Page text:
Modeling Suburban and Rural-Residential Development Beyond the Urban Fringe
This article investigates how land-use regulations differentially influence suburban versus rural-residential development. Particular emphasis is placed on how both the provision of municipal services (e.g., sewer and water) and zoned maximum density constrain higher-density residential development. We estimated a spatially explicit model with parcel data on recent housing development in Sonoma County, California. To account for heterogeneity in compliance with zoning regulations, we used a random-parameter logit model. The designation of sewer and water services was the most important determinant of suburban development. Meanwhile, it did not significantly affect the likelihood of rural-residential development, which actually leapfrogged into areas well beyond them.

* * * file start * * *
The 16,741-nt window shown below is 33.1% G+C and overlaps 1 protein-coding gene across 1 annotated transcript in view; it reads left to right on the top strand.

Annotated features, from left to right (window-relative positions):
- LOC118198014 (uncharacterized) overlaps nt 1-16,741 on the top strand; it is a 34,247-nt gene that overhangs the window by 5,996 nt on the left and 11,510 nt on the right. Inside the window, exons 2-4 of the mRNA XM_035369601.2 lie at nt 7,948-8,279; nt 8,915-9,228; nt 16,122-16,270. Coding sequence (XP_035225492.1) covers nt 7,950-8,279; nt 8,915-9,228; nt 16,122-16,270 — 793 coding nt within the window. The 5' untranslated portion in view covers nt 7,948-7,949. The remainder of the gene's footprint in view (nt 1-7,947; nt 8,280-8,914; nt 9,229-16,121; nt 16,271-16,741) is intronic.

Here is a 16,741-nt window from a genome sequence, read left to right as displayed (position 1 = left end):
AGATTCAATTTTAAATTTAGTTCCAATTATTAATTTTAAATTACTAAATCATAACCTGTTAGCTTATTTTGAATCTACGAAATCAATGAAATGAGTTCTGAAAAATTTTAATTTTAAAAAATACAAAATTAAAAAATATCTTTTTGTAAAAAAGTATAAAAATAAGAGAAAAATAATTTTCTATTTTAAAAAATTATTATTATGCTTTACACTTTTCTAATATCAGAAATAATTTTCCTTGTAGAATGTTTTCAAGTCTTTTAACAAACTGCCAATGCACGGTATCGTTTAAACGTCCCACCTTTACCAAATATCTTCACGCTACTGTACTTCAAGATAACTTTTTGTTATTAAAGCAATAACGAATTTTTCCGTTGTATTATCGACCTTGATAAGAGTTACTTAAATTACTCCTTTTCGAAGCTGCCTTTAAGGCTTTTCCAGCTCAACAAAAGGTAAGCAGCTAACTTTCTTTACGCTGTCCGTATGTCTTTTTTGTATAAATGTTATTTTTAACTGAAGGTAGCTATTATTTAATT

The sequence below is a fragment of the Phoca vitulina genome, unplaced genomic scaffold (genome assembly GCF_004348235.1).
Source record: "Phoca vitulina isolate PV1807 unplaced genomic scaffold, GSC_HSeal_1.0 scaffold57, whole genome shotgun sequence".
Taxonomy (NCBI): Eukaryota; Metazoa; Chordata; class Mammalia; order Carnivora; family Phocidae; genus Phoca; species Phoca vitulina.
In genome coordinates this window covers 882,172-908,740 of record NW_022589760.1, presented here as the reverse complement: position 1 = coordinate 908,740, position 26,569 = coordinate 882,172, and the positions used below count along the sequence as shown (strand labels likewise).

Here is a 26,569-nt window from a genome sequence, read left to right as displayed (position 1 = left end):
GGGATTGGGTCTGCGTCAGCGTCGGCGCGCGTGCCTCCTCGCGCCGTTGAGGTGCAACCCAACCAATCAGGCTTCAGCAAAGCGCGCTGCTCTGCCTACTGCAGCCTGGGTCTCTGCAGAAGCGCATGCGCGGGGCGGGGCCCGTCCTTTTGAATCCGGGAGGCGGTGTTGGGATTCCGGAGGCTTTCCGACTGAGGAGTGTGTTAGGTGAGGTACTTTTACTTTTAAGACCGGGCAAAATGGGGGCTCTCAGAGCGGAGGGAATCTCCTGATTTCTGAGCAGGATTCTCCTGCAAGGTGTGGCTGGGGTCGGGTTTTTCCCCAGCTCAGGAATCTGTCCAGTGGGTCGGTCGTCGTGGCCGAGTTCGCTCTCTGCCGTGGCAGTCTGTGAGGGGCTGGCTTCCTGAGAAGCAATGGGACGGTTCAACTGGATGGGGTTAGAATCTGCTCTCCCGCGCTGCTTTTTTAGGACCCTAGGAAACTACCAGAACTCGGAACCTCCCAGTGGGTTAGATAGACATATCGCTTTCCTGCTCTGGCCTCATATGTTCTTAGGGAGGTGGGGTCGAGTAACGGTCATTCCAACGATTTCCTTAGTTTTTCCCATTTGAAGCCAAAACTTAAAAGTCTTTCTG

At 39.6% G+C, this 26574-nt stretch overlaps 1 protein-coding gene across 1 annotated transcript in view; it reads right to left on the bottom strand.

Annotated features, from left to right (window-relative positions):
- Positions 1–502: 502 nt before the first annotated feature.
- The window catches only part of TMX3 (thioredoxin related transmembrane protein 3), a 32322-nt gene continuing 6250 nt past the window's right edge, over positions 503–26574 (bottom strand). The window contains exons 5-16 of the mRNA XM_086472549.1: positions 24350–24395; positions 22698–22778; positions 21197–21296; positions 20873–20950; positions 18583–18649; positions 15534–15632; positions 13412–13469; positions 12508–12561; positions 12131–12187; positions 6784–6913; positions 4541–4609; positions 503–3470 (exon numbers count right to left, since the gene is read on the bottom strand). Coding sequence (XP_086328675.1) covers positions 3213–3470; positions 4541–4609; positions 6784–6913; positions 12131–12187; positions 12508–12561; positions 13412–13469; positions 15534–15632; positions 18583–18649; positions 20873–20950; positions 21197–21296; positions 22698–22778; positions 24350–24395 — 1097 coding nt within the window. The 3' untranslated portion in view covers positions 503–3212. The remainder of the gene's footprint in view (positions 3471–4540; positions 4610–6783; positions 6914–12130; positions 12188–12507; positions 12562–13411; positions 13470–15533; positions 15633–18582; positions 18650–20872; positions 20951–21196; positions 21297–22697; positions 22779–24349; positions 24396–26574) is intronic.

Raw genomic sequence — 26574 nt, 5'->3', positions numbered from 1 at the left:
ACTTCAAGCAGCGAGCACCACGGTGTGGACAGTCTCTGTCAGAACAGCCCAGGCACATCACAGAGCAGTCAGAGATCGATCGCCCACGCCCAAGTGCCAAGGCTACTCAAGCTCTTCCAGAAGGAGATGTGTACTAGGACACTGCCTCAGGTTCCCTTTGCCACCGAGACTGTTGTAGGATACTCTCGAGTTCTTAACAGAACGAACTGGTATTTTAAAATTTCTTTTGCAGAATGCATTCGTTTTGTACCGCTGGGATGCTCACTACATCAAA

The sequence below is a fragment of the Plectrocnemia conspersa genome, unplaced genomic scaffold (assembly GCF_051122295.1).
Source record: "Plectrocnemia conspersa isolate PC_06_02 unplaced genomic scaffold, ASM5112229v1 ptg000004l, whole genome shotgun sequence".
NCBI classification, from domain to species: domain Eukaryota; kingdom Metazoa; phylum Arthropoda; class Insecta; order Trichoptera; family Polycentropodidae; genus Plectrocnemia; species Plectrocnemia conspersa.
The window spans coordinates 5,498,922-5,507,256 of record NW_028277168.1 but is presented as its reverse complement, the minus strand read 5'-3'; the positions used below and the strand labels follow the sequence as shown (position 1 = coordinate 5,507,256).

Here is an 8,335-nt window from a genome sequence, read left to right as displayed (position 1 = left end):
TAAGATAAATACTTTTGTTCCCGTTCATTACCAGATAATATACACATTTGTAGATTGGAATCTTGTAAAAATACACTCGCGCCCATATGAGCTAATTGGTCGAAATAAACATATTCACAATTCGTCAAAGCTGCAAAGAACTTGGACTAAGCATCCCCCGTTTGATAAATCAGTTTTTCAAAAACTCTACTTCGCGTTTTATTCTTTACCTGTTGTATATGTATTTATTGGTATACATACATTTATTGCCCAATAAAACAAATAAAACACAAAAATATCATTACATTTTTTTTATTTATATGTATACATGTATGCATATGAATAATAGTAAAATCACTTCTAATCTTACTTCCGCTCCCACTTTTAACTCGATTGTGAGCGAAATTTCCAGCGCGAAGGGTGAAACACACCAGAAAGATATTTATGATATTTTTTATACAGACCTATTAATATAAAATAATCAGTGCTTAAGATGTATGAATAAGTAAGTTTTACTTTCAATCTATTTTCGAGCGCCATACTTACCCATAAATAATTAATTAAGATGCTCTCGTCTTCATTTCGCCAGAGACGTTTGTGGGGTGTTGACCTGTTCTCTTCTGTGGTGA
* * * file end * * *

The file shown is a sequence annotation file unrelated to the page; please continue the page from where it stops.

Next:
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- Irwin, Elena G. & Bell, Kathleen P. & Geoghegan, Jacqueline, 2003.
"Modeling and Managing Urban Growth at the Rural-Urban Fringe: A Parcel-Level Model of Residential Land Use Change,"
Agricultural and Resource Economics Review,
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- Irwin, Elena G. & Bell, Kathleen P. & Geoghegan, Jacqueline, 2003. "Modeling and Managing Urban Growth at the Rural-Urban Fringe: A Parcel-Level Model of Residential Land Use Change," Agricultural and Resource Economics Review, Northeastern Agricultural and Resource Economics Association, vol. 32(1), April.
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